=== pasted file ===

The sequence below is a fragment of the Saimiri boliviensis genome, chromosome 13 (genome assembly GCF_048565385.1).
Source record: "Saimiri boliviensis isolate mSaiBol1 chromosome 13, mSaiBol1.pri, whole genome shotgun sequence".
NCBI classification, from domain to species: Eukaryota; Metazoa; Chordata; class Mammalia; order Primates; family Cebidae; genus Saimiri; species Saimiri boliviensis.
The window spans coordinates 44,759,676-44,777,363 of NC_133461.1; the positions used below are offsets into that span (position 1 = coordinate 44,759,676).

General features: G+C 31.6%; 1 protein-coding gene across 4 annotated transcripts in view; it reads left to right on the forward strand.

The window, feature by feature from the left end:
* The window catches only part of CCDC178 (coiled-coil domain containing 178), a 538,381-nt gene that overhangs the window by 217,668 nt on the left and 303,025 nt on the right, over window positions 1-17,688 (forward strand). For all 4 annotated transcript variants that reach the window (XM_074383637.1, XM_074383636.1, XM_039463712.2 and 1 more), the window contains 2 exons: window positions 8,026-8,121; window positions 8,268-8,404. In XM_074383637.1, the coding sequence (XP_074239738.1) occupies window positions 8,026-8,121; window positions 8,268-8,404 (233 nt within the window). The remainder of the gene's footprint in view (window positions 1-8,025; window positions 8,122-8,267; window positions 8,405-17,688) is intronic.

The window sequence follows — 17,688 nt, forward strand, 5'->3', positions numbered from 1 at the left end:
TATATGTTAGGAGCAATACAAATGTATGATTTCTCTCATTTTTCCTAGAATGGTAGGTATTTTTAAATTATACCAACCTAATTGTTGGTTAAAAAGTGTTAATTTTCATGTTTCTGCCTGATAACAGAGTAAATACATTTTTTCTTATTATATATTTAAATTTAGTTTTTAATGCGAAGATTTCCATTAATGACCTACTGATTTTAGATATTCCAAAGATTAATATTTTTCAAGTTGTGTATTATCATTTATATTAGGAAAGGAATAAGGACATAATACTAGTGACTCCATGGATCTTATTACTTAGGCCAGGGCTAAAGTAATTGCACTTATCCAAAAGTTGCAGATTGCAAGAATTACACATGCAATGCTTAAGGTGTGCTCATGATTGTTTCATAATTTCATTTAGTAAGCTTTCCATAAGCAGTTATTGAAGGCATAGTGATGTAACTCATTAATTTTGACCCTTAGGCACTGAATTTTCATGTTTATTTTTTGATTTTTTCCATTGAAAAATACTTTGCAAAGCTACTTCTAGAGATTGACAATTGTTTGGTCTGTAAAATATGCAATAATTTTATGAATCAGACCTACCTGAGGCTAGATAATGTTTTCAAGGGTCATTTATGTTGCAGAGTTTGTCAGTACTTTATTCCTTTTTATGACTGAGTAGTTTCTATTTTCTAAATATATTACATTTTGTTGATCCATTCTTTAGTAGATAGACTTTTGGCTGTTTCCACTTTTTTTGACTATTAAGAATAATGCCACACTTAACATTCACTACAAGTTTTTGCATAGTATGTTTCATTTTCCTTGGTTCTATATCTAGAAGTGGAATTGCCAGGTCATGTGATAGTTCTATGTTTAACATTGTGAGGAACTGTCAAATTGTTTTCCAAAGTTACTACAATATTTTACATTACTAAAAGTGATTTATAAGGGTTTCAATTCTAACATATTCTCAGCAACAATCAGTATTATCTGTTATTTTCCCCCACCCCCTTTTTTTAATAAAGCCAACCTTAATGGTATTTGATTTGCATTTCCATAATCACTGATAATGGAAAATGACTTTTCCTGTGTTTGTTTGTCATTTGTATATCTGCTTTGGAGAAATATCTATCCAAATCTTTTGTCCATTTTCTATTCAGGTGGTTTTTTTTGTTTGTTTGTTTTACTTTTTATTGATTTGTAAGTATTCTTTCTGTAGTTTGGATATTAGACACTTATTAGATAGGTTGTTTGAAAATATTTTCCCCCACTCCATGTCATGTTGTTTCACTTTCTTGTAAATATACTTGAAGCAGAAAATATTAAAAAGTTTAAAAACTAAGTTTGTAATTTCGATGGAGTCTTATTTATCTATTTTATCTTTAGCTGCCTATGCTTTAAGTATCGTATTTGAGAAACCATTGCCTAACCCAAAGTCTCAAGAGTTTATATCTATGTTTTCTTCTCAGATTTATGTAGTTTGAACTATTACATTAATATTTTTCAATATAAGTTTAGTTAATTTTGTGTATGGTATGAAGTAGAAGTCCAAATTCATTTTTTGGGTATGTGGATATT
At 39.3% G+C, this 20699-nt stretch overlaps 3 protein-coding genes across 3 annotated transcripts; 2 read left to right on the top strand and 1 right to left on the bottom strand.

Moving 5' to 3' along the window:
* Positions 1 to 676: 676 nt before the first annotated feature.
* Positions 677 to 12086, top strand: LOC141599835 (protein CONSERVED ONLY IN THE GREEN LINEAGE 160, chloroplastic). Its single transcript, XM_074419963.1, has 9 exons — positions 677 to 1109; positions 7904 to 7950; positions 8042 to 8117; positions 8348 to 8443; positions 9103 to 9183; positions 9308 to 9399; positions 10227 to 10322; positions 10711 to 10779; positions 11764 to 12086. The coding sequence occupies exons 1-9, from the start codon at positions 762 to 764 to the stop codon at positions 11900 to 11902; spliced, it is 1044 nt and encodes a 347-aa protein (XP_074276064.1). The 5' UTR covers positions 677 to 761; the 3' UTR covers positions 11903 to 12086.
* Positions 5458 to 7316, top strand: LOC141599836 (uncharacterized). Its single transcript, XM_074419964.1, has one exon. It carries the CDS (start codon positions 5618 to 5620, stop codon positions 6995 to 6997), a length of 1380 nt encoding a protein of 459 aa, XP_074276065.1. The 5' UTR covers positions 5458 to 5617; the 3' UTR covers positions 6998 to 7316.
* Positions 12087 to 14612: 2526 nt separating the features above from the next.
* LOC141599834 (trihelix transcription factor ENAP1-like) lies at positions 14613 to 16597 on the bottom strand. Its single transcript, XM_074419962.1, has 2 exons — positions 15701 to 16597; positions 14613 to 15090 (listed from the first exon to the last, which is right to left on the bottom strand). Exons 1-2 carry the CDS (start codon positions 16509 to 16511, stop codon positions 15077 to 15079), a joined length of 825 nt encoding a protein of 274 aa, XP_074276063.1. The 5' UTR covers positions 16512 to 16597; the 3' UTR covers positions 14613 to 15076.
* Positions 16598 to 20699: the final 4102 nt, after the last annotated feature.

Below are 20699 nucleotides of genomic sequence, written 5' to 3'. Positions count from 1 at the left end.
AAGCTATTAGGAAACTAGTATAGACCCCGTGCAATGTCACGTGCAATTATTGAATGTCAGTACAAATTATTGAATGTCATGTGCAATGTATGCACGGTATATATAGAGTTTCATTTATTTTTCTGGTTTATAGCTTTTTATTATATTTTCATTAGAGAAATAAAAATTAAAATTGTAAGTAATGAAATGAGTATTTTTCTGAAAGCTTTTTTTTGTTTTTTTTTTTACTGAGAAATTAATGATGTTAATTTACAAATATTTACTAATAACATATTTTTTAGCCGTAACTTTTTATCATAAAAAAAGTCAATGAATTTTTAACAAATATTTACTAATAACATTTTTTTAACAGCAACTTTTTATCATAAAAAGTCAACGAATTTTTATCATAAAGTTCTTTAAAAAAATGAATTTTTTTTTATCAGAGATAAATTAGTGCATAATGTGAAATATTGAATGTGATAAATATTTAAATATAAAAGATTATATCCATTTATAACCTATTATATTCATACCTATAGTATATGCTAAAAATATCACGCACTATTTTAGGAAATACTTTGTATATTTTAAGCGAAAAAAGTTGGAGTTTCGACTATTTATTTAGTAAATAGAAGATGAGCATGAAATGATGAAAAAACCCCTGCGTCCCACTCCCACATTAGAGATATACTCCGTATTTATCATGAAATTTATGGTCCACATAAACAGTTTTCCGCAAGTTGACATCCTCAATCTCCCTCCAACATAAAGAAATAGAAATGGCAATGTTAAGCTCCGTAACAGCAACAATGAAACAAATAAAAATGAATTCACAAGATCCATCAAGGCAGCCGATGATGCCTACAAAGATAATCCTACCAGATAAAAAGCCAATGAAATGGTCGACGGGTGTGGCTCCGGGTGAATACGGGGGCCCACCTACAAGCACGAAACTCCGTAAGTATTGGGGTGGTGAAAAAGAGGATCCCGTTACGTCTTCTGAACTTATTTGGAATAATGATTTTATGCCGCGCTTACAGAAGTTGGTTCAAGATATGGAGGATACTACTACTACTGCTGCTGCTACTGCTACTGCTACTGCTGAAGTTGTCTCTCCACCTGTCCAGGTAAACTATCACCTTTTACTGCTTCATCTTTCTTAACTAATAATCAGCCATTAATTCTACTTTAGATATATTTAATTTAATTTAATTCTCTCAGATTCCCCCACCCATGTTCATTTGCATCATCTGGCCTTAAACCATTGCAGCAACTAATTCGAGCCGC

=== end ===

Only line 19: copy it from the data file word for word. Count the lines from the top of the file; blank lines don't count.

AAGCTATTAGGAAACTAGTATAGACCCCGTGCAATGTCACGTGCAATTATTGAATGTCAGTACAAATTATTGAATGTCATGTGCAATGTATGCACGGTATATATAGAGTTTCATTTATTTTTCTGGTTTATAGCTTTTTATTATATTTTCATTAGAGAAATAAAAATTAAAATTGTAAGTAATGAAATGAGTATTTTTCTGAAAGCTTTTTTTTGTTTTTTTTTTTACTGAGAAATTAATGATGTTAATTTACAAATATTTACTAATAACATATTTTTTAGCCGTAACTTTTTATCATAAAAAAAGTCAATGAATTTTTAACAAATATTTACTAATAACATTTTTTTAACAGCAACTTTTTATCATAAAAAGTCAACGAATTTTTATCATAAAGTTCTTTAAAAAAATGAATTTTTTTTTATCAGAGATAAATTAGTGCATAATGTGAAATATTGAATGTGATAAATATTTAAATATAAAAGATTATATCCATTTATAACCTATTATATTCATACCTATAGTATATGCTAAAAATATCACGCACTATTTTAGGAAATACTTTGTATATTTTAAGCGAAAAAAGTTGGAGTTTCGACTATTTATTTAGTAAATAGAAGATGAGCATGAAATGATGAAAAAACCCCTGCGTCCCACTCCCACATTAGAGATATACTCCGTATTTATCATGAAATTTATGGTCCACATAAACAGTTTTCCGCAAGTTGACATCCTCAATCTCCCTCCAACATAAAGAAATAGAAATGGCAATGTTAAGCTCCGTAACAGCAACAATGAAACAAATAAAAATGAATTCACAAGATCCATCAAGGCAGCCGATGATGCCTACAAAGATAATCCTACCAGATAAAAAGCCAATGAAATGGTCGACGGGTGTGGCTCCGGGTGAATACGGGGGCCCACCTACAAGCACGAAACTCCGTAAGTATTGGGGTGGTGAAAAAGAGGATCCCGTTACGTCTTCTGAACTTATTTGGAATAATGATTTTATGCCGCGCTTACAGAAGTTGGTTCAAGATATGGAGGATACTACTACTACTGCTGCTGCTACTGCTACTGCTACTGCTGAAGTTGTCTCTCCACCTGTCCAGGTAAACTATCACCTTTTACTGCTTCATCTTTCTTAACTAATAATCAGCCATTAATTCTACTTTAGATATATTTAATTTAATTTAATTCTCTCAGATTCCCCCACCCATGTTCATTTGCATCATCTGGCCTTAAACCATTGCAGCAACTAATTCGAGCCGC